After the war, Szajkowski was able to return to Paris to reunite with his few surviving relatives, and to collect materials on the wartime experience of Jews in France, which he sent back to YIVO’s New York office. Transferred to Germany, he scavenged Nazi files “from the wrecked remains” of Berlin ministries and illegally shipped them, too, to YIVO — just “a small drop in a large river of books moving swiftly from Germany in the aftermath of the war,” Leff asserts.

Back in New York, Szajkowski got married and obtained a job with a grateful YIVO, which charged him, appropriately enough, with gathering European materials. While his relationship with the organization waxed and waned, he published a series of arcane, detailed and, Leff suggests, underappreciated articles and books on French Jewish life.

That scholarship necessitated periodic research trips to France, where, “once hailed as a book rescuer, [he] became an archive thief,” Leff writes. She adds that it was not so much Szajkowski but “the world around him” that had changed. That seems inexact. Where he once donated work to Jewish collections, now he was stealing in support of his own research and for financial gain; after using the documents, he was selling them, often piecemeal, to individuals and to institutions. including the New York Public Library, Hebrew Union College-Jewish Institute of Religion, the Jewish Theological Seminary and The Central Archives for the History of the Jewish People, in Jerusalem.

Even before he was caught in the act, in Strasbourg in 1961, French archivists suspected the thefts. But Leff says they “chose surveillance over confrontation” and tried, with apparently limited success, to buy back the stolen objects from American archives.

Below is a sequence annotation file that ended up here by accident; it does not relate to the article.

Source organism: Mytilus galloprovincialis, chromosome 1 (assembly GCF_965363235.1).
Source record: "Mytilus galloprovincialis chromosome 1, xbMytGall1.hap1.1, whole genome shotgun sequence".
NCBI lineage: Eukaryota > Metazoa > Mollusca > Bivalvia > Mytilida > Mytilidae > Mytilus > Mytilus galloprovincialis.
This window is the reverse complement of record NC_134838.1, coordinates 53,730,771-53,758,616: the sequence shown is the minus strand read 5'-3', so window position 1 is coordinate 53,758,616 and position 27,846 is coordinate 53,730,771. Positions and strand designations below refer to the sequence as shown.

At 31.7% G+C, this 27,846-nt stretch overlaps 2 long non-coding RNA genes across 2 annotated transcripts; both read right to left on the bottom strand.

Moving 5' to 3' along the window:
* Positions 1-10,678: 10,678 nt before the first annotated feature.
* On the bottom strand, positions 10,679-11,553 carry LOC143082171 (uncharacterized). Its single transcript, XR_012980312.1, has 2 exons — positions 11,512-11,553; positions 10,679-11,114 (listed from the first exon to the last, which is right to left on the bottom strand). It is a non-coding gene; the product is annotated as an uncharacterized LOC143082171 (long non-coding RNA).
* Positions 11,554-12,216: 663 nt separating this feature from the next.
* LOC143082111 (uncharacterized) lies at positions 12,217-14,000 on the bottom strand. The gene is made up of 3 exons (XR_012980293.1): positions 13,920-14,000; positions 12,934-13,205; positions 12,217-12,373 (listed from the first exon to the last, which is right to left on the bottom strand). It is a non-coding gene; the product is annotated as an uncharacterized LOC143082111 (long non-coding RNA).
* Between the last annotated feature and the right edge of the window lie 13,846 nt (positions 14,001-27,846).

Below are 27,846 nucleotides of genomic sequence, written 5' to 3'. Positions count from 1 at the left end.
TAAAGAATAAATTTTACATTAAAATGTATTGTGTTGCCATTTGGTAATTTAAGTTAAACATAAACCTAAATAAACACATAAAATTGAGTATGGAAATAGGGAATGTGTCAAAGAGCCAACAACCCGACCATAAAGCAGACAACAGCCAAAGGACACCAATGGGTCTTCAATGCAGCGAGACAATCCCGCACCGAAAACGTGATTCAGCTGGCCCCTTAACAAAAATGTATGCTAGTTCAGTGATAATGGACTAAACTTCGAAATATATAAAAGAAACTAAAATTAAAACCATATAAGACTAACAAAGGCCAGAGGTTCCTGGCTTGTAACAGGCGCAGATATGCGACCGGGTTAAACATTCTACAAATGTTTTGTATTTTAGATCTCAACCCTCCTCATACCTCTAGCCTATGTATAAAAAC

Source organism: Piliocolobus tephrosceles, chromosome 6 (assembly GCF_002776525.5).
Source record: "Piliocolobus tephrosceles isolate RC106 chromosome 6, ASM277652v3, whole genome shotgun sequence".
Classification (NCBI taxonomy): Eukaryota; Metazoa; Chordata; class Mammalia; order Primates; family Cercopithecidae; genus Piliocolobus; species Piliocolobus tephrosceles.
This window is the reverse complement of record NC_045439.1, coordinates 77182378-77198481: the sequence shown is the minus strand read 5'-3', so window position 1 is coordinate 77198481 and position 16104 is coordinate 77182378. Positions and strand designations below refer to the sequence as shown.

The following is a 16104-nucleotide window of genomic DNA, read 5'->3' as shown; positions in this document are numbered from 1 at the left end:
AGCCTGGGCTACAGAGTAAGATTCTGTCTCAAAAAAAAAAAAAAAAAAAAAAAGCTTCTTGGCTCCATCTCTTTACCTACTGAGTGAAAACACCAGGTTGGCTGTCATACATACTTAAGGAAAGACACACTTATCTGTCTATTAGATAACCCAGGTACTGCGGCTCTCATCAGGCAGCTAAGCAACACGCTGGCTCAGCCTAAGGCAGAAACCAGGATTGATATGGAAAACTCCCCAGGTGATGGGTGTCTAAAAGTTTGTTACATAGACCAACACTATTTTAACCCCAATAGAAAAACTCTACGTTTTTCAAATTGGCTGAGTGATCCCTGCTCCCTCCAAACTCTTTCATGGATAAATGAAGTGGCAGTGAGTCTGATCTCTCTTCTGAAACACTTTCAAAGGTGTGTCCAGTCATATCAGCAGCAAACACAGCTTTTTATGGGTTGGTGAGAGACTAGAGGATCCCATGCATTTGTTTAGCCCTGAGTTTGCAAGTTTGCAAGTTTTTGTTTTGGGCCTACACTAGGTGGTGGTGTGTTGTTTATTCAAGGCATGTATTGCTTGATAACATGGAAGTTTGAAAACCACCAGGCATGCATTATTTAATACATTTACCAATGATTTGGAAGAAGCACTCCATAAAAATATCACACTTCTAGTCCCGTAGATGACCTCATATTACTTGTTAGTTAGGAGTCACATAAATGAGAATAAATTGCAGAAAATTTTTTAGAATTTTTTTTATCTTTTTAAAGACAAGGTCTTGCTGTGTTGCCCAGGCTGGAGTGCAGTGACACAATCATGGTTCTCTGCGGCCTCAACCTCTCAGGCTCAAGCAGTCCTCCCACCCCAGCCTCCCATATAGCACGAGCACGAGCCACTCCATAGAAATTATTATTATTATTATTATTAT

Amazingly, Szajkowski’s sales continued until his death — “hundreds of thousands of pages of rare documents and a substantial number of published books and periodicals.” Leff reports that places such as the JTS and the New York Public Library, despite having been approached by French archives about previously stolen material, continued to buy from Szajkowski. Ironically, many archives, she says, have murky acquisition records, so tracing the provenance of their collections is difficult. But Szajkowski often left telltale markings on works that passed through his hands, and Leff has found them.

Given all the information Leff unearths, it is hard to buy the subtitle’s characterization of her protagonist as “the man who salvaged French Jewish history in the wake of the Holocaust.” In fact, Szajkowski’s astonishingly prodigious thefts displaced sources from French collections and scattered them around the world, complicating research, while his handwritten notes blighted rare materials.

On the other hand, Leff maintains, his actions led “to heightened interest in the kinds of questions he pursued and the collections he used.” That seems like small consolation for the amount of havoc he wreaked.

Julia M. Klein is a cultural reporter and critic in Philadelphia and a contributing editor at Columbia Journalism Review. Follow her on Twitter, @JuliaMKlein